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Wage pressure danger lurks on both roads

By Mark Wooden - posted Monday, 19 November 2007

In a speech to the Institute of Public Affairs last Thursday, the Prime Minister reaffirmed what most of the electorate took for granted: that one of the key areas of policy difference defining the Coalition and Labor Party is workplace relations.

According to the PM, the Labor Party policy platform will be inflationary with obvious consequences for interest rates and jobs. He highlights three particular features of their policy for attention: removing the option of Australian Workplace Agreements; forcing employers into unwanted collective agreements; and reimposing unfair-dismissal laws on small business.

Little more needs to be said about unfair dismissal laws. New laws will effectively raise costs for small business and so adverse effects on hiring could be expected. The magnitude of such effects, however, is anyone's guess.


In recent times it has been AWAs that have attracted most public scrutiny, especially from the union movement. It is my view, however, that AWAs are no longer something that significantly separate the two parties.

While it is clear that the increase in uptake of AWAs has been one of the major achievements of Work Choices (according to the Workplace Authority, more than 9 per cent of employees are covered by AWAs), the Government has already sown the seeds of their demise.

AWAs were introduced as part of the Workplace Relations Act of 1996, but for most of the next decade employers showed relatively little interest in them. Work Choices set about increasing the attractiveness of AWAs to employers, both through making the approval process simpler and, more importantly, by removing the "no disadvantage test". That is, provided the agreements met the five basic minimum standards with respect to wages, hours and leave, and provided the employee signed the agreement, they would be approved.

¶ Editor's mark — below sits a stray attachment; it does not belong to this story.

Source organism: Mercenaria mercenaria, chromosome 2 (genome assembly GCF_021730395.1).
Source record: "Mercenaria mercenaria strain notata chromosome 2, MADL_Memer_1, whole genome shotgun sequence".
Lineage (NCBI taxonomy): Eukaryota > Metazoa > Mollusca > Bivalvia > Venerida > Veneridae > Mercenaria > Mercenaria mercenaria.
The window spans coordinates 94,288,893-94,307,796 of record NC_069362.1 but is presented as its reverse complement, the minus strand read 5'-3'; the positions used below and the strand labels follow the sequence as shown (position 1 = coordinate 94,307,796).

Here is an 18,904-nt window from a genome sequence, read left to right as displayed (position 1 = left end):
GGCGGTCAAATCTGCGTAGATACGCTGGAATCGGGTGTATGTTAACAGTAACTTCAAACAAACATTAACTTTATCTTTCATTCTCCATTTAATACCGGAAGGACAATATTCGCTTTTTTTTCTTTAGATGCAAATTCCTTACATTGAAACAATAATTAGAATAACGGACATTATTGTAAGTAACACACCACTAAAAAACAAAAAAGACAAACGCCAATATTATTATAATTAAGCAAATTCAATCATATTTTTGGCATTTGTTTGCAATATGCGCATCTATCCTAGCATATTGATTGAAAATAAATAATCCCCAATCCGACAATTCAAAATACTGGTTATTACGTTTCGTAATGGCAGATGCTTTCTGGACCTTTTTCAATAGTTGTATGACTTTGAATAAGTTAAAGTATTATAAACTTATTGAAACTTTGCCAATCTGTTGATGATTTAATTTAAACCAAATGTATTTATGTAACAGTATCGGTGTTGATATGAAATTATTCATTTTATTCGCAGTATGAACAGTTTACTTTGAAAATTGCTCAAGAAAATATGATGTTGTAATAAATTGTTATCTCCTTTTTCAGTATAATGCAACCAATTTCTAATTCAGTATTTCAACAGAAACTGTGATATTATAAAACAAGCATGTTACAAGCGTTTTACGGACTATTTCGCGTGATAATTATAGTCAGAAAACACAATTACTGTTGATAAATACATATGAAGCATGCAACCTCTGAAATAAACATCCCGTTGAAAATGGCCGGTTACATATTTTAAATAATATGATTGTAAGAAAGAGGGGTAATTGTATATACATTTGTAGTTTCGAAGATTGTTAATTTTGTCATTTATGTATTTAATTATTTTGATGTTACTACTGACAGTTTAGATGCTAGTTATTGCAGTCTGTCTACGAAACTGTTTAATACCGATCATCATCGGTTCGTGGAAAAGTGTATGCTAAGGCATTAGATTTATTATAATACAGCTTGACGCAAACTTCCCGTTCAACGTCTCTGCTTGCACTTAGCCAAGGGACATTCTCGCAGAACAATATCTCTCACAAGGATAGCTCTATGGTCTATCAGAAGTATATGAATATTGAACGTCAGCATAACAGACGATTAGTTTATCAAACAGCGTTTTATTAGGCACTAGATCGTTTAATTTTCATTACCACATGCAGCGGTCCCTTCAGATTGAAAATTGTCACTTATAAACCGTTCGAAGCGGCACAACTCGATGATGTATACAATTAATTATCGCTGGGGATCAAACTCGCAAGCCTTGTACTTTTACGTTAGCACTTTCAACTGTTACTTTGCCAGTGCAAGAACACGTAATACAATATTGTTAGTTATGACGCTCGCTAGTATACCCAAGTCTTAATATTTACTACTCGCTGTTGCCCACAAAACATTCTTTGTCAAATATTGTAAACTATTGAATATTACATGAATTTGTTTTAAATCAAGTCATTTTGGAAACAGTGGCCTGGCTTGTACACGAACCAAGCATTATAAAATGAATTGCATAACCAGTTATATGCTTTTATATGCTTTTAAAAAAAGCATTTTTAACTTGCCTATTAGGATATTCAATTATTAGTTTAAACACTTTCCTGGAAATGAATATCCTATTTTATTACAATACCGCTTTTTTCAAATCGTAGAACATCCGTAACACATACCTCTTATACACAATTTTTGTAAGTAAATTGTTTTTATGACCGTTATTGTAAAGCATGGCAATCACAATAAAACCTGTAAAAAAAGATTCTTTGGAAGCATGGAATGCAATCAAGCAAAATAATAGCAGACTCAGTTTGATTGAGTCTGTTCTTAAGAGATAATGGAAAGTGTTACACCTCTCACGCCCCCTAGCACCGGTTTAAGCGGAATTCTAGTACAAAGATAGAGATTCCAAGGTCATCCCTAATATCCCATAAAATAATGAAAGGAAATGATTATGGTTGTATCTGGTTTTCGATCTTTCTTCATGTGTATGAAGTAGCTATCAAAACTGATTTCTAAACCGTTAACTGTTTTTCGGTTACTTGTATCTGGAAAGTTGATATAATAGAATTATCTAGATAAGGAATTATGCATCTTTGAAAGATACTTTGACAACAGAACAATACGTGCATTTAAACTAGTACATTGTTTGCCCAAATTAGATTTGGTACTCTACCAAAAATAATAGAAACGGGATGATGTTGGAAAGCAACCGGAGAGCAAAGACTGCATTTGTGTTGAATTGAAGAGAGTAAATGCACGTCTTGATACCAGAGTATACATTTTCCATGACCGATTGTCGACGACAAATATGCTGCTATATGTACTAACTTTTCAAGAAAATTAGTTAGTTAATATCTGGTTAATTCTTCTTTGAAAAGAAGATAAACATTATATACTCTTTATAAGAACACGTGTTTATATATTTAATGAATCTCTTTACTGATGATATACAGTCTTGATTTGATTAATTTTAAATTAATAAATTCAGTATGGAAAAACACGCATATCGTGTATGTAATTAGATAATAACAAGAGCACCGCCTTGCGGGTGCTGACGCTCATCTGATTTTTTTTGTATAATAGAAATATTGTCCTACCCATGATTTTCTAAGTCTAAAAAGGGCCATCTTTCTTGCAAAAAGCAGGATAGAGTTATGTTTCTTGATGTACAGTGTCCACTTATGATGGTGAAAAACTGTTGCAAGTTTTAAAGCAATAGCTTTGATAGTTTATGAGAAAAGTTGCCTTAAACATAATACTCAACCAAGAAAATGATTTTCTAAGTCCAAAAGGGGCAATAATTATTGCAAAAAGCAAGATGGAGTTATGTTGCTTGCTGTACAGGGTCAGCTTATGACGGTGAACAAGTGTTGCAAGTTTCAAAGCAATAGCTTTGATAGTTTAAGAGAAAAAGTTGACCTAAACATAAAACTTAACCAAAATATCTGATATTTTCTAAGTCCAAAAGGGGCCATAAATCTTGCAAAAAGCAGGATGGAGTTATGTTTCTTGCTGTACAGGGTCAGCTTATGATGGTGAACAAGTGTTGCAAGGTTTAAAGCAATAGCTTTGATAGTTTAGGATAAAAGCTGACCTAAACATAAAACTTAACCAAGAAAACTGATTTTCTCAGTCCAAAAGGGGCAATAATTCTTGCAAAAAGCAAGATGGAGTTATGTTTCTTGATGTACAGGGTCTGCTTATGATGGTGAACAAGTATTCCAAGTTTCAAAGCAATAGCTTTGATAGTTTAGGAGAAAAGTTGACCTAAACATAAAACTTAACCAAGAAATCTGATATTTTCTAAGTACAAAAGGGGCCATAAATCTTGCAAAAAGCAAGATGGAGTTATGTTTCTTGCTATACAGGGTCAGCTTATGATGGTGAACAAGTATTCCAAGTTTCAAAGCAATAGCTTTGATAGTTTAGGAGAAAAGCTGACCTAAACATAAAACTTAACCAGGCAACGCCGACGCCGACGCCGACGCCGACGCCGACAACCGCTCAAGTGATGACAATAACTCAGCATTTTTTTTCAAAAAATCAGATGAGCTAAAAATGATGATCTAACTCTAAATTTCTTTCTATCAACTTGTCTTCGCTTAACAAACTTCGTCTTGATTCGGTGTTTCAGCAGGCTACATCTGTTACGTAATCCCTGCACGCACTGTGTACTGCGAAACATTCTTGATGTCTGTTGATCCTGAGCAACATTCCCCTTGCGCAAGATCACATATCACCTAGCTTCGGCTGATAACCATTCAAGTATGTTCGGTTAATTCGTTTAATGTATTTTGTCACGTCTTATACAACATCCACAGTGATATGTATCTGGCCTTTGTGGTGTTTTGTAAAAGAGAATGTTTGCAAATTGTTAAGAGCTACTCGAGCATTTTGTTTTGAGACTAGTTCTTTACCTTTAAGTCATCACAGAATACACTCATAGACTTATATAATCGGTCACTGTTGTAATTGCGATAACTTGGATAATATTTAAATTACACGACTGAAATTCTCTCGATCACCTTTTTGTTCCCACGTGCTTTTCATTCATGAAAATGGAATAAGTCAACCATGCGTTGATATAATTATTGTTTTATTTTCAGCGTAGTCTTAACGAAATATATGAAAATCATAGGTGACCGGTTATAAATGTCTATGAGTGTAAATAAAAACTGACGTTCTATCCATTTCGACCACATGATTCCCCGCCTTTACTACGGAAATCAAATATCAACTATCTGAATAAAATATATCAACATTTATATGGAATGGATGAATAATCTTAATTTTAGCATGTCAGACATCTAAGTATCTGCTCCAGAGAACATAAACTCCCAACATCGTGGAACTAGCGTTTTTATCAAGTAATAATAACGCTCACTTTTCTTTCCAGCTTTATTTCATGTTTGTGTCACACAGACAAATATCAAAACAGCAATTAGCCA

Employer interest in AWAs has, not surprisingly, grown sharply since March 2006. It also should be no surprise that there was a serious public backlash, led by the union movement. The Government has subsequently watered down its approach to AWAs, effectively reintroducing an old-style no-disadvantage test in May of this year.

And if that wasn't enough, it replaced the Office of the Employment Advocate with a new, larger and much better resourced Workplace Authority, assigning it with the responsibility of checking that all new AWA applications complied with the new fairness test. In contrast, under the old model the employment advocate was generally only able to provide a much more cursory examination of most applications.

I can only conclude that in the event the Coalition is returned to office, the interest in AWAs will gradually dwindle, returning to pre-Work Choices levels. Furthermore, while Labor will abolish statutory individual contracts, they are not entirely abandoning individual approaches to agreements.


All workers earning more than $100,000 a year will be free to reach an agreement on pay and conditions without reference to awards, while workers on collective agreements will be able to negotiate individual flexibility clauses (though it appears they will be subject to a form of no-disadvantage test).

What about their respective approaches to collective agreements? Under Work Choices, agreements must be specific to firms or workplaces and unions can be involved only where they have members present. Under the Labor policy, called Forward to Fairness, the same is mostly true. Nevertheless, the document released in April this year suggests Labor will allow agreements to extend beyond the boundaries of individual firms, which potentially would represent a return to the bad old days of multi-employer bargaining that the PM warns us of.

Specifically, it is stated in Forward to Fairness that "where more than one employer and their employees or unions with coverage in the workplaces voluntarily agree to collectively bargain together for a single agreement, they will be free to do so".

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First published in The Australian on November 13, 2007.

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About the Author

Mark Wooden is professorial fellow and deputy director of the Melbourne Institute of Applied Economic and Social Research at the University of Melbourne.

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